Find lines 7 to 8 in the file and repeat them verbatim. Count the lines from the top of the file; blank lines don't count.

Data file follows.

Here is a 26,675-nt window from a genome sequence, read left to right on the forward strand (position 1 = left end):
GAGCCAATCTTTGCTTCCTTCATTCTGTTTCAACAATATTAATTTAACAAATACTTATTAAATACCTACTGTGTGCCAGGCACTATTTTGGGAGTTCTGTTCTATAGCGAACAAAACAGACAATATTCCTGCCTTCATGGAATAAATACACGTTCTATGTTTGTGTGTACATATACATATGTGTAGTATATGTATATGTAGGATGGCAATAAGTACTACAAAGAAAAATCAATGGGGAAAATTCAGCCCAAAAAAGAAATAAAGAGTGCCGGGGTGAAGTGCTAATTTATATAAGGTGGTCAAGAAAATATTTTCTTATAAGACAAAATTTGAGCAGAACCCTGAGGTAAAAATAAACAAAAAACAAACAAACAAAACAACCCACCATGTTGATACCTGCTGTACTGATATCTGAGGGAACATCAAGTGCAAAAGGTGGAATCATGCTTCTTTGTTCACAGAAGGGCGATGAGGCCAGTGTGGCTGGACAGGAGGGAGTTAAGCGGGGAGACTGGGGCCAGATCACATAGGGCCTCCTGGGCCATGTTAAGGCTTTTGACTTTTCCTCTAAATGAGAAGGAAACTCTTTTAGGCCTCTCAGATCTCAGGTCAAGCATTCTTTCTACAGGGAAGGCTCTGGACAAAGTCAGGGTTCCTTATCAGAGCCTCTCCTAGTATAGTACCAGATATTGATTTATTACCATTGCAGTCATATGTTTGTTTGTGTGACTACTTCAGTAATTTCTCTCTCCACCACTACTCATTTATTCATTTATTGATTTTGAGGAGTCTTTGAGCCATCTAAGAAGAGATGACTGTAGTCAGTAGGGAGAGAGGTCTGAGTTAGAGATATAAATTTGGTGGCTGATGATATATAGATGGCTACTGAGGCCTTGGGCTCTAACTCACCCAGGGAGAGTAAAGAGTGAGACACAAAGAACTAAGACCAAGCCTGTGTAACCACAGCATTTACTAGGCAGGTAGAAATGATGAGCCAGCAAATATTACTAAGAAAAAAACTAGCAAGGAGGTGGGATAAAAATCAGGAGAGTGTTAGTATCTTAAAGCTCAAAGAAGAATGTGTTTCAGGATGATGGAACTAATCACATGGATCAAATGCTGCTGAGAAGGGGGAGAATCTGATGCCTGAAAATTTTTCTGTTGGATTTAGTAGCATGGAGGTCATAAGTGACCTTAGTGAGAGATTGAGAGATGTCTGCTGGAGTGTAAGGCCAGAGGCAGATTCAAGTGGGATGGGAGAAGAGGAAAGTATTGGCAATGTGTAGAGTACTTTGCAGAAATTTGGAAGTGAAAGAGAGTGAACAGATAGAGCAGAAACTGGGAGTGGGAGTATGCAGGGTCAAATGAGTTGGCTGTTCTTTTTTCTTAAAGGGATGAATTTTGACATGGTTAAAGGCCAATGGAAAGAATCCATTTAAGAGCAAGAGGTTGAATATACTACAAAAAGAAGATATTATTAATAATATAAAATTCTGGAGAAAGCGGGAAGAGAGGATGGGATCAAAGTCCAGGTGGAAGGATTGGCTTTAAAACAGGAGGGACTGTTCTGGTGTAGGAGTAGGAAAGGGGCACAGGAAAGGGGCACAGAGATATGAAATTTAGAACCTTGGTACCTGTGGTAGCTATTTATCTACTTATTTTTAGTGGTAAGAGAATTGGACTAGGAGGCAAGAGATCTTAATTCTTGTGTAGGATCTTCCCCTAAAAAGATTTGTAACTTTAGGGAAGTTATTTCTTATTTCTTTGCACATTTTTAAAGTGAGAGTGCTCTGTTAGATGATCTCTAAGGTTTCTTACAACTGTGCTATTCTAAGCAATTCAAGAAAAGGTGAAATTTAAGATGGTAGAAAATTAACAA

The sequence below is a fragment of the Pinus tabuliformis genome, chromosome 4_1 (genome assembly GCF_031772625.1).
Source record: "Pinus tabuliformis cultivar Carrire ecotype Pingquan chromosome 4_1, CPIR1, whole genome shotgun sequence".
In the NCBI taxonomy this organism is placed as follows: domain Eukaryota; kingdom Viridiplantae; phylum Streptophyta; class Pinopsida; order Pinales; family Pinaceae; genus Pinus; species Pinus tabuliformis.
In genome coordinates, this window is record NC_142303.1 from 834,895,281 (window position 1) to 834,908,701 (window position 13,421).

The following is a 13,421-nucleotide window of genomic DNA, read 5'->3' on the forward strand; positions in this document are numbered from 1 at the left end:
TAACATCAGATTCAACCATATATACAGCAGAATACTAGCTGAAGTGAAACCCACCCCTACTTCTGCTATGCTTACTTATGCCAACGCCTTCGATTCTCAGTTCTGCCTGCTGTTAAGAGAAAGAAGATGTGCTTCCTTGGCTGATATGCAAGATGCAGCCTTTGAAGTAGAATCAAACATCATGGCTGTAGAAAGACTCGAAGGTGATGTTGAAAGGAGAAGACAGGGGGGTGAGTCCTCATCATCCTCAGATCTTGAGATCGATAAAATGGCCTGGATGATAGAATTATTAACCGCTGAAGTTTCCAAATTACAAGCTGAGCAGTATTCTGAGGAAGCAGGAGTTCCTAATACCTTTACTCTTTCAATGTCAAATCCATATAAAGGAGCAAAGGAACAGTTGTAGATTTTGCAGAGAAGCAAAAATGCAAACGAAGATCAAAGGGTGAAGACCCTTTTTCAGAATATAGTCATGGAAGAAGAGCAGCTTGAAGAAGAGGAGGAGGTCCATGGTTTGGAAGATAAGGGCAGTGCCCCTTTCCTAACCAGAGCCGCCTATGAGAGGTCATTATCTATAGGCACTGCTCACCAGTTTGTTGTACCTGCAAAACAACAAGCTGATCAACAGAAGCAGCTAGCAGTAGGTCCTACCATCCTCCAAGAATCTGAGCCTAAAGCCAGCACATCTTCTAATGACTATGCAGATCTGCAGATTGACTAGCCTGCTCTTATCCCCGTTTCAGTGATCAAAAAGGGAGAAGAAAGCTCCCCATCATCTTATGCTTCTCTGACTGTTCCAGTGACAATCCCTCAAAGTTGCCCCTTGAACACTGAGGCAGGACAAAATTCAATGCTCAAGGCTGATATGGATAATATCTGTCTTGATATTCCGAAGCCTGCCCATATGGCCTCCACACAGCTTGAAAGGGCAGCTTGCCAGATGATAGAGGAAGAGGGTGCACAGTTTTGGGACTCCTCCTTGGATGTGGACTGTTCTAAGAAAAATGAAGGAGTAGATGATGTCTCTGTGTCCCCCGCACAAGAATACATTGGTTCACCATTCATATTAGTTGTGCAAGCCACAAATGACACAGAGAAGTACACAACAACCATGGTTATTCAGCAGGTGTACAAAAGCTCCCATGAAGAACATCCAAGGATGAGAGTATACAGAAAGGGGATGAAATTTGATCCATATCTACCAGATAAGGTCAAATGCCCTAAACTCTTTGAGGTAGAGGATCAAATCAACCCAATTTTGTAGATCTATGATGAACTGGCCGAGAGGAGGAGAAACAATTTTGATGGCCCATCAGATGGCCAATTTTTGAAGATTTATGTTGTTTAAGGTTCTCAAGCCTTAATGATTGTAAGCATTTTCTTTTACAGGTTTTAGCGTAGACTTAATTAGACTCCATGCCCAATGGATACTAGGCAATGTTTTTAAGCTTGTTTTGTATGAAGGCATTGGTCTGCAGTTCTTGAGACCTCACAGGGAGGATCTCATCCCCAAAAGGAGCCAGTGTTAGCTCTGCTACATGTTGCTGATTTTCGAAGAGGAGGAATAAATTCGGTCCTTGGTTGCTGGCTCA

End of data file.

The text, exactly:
The following is a 13,421-nucleotide window of genomic DNA, read 5'->3' on the forward strand; positions in this document are numbered from 1 at the left end:
TAACATCAGATTCAACCATATATACAGCAGAATACTAGCTGAAGTGAAACCCACCCCTACTTCTGCTATGCTTACTTATGCCAACGCCTTCGATTCTCAGTTCTGCCTGCTGTTAAGAGAAAGAAGATGTGCTTCCTTGGCTGATATGCAAGATGCAGCCTTTGAAGTAGAATCAAACATCATGGCTGTAGAAAGACTCGAAGGTGATGTTGAAAGGAGAAGACAGGGGGGTGAGTCCTCATCATCCTCAGATCTTGAGATCGATAAAATGGCCTGGATGATAGAATTATTAACCGCTGAAGTTTCCAAATTACAAGCTGAGCAGTATTCTGAGGAAGCAGGAGTTCCTAATACCTTTACTCTTTCAATGTCAAATCCATATAAAGGAGCAAAGGAACAGTTGTAGATTTTGCAGAGAAGCAAAAATGCAAACGAAGATCAAAGGGTGAAGACCCTTTTTCAGAATATAGTCATGGAAGAAGAGCAGCTTGAAGAAGAGGAGGAGGTCCATGGTTTGGAAGATAAGGGCAGTGCCCCTTTCCTAACCAGAGCCGCCTATGAGAGGTCATTATCTATAGGCACTGCTCACCAGTTTGTTGTACCTGCAAAACAACAAGCTGATCAACAGAAGCAGCTAGCAGTAGGTCCTACCATCCTCCAAGAATCTGAGCCTAAAGCCAGCACATCTTCTAATGACTATGCAGATCTGCAGATTGACTAGCCTGCTCTTATCCCCGTTTCAGTGATCAAAAAGGGAGAAGAAAGCTCCCCATCATCTTATGCTTCTCTGACTGTTCCAGTGACAATCCCTCAAAGTTGCCCCTTGAACACTGAGGCAGGACAAAATTCAATGCTCAAGGCTGATATGGATAATATCTGTCTTGATATTCCGAAGCCTGCCCATATGGCCTCCACACAGCTTGAAAGGGCAGCTTGCCAGATGATAGAGGAAGAGGGTGCACAGTTTTGGGACTCCTCCTTGGATGTGGACTGTTCTAAGAAAAATGAAGGAGTAGATGATGTCTCTGTGTCCCCCGCACAAGAATACATTGGTTCACCATTCATATTAGTTGTGCAAGCCACAAATGACACAGAGAAGTACACAACAACCATGGTTATTCAGCAGGTGTACAAAAGCTCCCATGAAGAACATCCAAGGATGAGAGTATACAGAAAGGGGATGAAATTTGATCCATATCTACCAGATAAGGTCAAATGCCCTAAACTCTTTGAGGTAGAGGATCAAATCAACCCAATTTTGTAGATCTATGATGAACTGGCCGAGAGGAGGAGAAACAATTTTGATGGCCCATCAGATGGCCAATTTTTGAAGATTTATGTTGTTTAAGGTTCTCAAGCCTTAATGATTGTAAGCATTTTCTTTTACAGGTTTTAGCGTAGACTTAATTAGACTCCATGCCCAATGGATACTAGGCAATGTTTTTAAGCTTGTTTTGTATGAAGGCATTGGTCTGCAGTTCTTGAGACCTCACAGGGAGGATCTCATCCCCAAAAGGAGCCAGTGTTAGCTCTGCTACATGTTGCTGATTTTCGAAGAGGAGGAATAAATTCGGTCCTTGGTTGCTGGCTCA